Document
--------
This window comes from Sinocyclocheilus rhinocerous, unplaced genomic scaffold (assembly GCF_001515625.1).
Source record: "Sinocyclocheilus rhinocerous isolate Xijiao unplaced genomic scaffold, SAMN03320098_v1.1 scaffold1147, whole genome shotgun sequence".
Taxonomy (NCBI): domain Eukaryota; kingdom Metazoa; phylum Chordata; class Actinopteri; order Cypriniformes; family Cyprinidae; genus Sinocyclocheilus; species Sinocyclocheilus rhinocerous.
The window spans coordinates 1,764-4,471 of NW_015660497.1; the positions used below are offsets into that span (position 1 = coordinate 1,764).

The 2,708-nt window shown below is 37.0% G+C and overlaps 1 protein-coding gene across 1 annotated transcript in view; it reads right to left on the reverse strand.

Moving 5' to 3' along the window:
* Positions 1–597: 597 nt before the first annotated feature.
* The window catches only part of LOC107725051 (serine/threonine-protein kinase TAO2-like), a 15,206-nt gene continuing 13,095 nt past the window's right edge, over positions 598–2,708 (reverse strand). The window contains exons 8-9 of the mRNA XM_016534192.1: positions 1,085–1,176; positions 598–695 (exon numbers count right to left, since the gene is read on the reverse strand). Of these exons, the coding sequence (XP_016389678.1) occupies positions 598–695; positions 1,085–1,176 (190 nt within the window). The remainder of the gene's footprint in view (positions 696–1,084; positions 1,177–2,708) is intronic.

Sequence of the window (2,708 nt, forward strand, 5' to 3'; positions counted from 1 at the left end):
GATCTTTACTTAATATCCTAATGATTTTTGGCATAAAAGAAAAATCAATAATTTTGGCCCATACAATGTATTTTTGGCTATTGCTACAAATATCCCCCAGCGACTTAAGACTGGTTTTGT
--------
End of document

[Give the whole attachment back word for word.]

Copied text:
This window comes from Sinocyclocheilus rhinocerous, unplaced genomic scaffold (assembly GCF_001515625.1).
Source record: "Sinocyclocheilus rhinocerous isolate Xijiao unplaced genomic scaffold, SAMN03320098_v1.1 scaffold1147, whole genome shotgun sequence".
Taxonomy (NCBI): domain Eukaryota; kingdom Metazoa; phylum Chordata; class Actinopteri; order Cypriniformes; family Cyprinidae; genus Sinocyclocheilus; species Sinocyclocheilus rhinocerous.
The window spans coordinates 1,764-4,471 of NW_015660497.1; the positions used below are offsets into that span (position 1 = coordinate 1,764).

The 2,708-nt window shown below is 37.0% G+C and overlaps 1 protein-coding gene across 1 annotated transcript in view; it reads right to left on the reverse strand.

Moving 5' to 3' along the window:
* Positions 1–597: 597 nt before the first annotated feature.
* The window catches only part of LOC107725051 (serine/threonine-protein kinase TAO2-like), a 15,206-nt gene continuing 13,095 nt past the window's right edge, over positions 598–2,708 (reverse strand). The window contains exons 8-9 of the mRNA XM_016534192.1: positions 1,085–1,176; positions 598–695 (exon numbers count right to left, since the gene is read on the reverse strand). Of these exons, the coding sequence (XP_016389678.1) occupies positions 598–695; positions 1,085–1,176 (190 nt within the window). The remainder of the gene's footprint in view (positions 696–1,084; positions 1,177–2,708) is intronic.

Sequence of the window (2,708 nt, forward strand, 5' to 3'; positions counted from 1 at the left end):
GATCTTTACTTAATATCCTAATGATTTTTGGCATAAAAGAAAAATCAATAATTTTGGCCCATACAATGTATTTTTGGCTATTGCTACAAATATCCCCCAGCGACTTAAGACTGGTTTTGT